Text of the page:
Once upon a Time, TimePosted: December 8, 2014 Filed under: Peace & Reconcilation | Tags: Liberia, Narrative, Story 1 Comment
So, on the Saturday after Thanksgiving Day I saw the amazing Africa Umoja at the Rialto Center in Atlanta. What a show! Africa Umoja brings together exquisite music, scintillating dance, and theatrical drums to tell South Africa’s story. Beginning with the period when African tribes lived undisturbed on the land, it covers the arrival and eventual dominance of White settlers, the long struggle for freedom and equality, and concludes with current efforts to build a Rainbow Nation. It’s a beautiful story that unites a beautiful people. It’s a story around which millions of people coalesce. It is story told with unbridled excitement and pride.
It really got me thinking about Liberia – the Liberian story. What is it? When did it begin? Really? And don’t tell me 1822 or 1847. But why not there? It’s a fair question. What’s the narrative that units us as Liberians? What’s the thread that holds us together? I have struggled in the past two weeks to arrive at an acceptable response. And it frightens me that a uniquely Liberian narrative evades my imagination! Because without a unique Liberian story – without a distinct Liberian story that respectfully includes all of us – how do we know what to build?
Maybe the absence of a clearly articulated “Liberian narrative” explains the deficiencies of patriotism that proliferates the Liberian psyche. The absence of a well-told Liberian story means that we, as a people, do not profit from the tremendous benefits of a national narrative.
A Liberian story would incite us to nation building, because our story would remind us of where we come from, who has gone before us, and what we have done in the past. We need a sense of our collective past so we can plan and execute our collective future.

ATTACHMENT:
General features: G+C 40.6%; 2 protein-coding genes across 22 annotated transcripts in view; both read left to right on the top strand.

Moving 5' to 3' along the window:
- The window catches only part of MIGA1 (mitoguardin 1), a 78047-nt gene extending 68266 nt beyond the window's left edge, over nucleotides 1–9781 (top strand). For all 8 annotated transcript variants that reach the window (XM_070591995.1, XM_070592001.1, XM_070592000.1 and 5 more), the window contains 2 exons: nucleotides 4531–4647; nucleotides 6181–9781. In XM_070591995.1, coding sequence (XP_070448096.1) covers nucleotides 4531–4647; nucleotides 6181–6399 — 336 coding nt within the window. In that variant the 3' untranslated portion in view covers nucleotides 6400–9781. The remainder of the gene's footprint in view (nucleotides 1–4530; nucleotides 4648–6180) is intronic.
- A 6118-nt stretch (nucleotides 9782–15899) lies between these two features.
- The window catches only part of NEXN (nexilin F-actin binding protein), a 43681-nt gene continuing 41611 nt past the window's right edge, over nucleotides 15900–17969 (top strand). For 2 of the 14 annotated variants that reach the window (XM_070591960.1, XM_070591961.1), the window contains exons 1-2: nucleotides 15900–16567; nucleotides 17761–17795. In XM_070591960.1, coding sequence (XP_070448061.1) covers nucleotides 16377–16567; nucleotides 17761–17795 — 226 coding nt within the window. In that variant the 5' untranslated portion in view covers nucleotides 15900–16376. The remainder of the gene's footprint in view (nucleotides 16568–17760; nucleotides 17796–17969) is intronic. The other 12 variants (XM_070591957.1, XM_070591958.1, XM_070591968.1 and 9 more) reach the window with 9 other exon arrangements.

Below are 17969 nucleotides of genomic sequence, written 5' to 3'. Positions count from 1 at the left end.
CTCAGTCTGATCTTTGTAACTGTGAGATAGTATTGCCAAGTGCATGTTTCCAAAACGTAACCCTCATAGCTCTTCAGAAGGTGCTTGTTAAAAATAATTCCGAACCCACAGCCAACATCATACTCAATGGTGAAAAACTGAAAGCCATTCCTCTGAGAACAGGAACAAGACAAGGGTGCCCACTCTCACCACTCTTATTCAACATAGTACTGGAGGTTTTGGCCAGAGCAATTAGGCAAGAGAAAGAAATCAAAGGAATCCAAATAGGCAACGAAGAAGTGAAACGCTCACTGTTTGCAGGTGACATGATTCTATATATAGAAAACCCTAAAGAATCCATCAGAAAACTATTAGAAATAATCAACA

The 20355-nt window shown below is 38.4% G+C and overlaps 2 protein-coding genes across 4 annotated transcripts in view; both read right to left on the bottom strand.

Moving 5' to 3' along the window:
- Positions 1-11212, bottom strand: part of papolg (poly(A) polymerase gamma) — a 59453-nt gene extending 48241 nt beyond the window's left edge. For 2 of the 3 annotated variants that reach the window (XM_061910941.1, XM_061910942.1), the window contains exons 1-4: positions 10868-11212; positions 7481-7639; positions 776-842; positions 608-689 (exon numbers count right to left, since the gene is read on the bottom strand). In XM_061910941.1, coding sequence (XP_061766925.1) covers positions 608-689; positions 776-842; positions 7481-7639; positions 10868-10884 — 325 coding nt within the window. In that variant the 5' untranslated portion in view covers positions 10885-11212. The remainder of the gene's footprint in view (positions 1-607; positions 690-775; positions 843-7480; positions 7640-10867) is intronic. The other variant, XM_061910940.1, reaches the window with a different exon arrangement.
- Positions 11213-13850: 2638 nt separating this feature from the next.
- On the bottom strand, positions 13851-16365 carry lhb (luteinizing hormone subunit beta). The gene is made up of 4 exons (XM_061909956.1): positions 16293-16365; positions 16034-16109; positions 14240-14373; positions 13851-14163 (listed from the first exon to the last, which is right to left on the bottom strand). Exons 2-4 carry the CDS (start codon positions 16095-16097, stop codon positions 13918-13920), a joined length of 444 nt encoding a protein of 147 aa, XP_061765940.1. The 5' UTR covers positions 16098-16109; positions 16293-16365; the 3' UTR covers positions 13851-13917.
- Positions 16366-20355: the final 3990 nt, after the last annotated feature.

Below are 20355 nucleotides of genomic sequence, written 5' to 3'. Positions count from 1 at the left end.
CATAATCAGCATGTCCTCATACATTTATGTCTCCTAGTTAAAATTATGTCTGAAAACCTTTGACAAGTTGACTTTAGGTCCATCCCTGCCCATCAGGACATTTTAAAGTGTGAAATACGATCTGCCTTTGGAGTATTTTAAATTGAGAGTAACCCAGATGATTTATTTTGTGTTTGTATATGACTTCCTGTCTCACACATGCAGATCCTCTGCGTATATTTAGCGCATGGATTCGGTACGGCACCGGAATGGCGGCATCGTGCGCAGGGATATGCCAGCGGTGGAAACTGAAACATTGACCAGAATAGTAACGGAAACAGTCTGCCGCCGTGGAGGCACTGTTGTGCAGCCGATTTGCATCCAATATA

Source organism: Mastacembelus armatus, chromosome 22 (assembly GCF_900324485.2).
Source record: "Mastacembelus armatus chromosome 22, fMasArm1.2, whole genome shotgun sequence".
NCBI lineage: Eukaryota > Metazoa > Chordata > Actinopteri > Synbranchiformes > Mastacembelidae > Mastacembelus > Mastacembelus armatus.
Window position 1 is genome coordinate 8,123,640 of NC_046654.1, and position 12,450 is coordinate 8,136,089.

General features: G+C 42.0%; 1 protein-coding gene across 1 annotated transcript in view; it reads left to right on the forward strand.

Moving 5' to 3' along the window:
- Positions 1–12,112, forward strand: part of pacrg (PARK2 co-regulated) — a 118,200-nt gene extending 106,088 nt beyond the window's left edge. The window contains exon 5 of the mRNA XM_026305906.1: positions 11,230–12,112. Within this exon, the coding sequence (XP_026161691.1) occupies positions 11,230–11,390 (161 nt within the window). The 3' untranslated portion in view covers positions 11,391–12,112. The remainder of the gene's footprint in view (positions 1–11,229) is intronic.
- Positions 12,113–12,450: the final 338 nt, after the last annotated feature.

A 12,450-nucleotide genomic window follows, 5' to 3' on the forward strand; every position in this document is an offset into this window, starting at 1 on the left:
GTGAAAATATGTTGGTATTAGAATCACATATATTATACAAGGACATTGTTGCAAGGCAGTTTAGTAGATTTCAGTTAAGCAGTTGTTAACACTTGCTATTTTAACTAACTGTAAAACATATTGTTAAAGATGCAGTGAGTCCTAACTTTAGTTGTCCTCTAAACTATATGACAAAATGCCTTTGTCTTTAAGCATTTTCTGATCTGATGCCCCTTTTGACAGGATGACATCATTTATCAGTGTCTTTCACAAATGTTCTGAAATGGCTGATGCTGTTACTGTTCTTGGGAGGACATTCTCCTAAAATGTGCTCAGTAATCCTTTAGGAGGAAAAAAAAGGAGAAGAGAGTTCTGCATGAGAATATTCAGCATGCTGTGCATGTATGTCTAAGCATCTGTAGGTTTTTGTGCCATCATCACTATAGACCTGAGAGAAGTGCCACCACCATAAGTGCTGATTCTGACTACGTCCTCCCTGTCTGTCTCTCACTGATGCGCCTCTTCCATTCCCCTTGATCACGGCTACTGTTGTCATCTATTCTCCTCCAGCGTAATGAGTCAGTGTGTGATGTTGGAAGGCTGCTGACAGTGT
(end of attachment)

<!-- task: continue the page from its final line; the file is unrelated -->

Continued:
In addition to inciting us for nation building, our story would inspire us to take pride in our homeland. I am yet to meet a group of people who scorn their homeland as much as Liberians abhor Liberia. How else can we explain theft in the public sector if not deep hatred of the Motherland? How else should we explain our entrenched inability to build or do anything worth celebrating? Really, when was the last time we did something big as a nation? Nothing inspires us about Liberian because we do not have a Liberian story to tell.
Finally, a Liberian story will help us aspire to a future unfathomable to all observers. Our story will help us believe in a future where democracy, free market, liberty, rule of law, justice, equality, and true Liberian Brotherhood – and Sisterhood – are the culture of our lives.
So, let’s begin to write and tell a unique Liberian story, one in which every facet of society has a voice and equal stake. Man, I want to hear a Liberian story. One upon a time, time…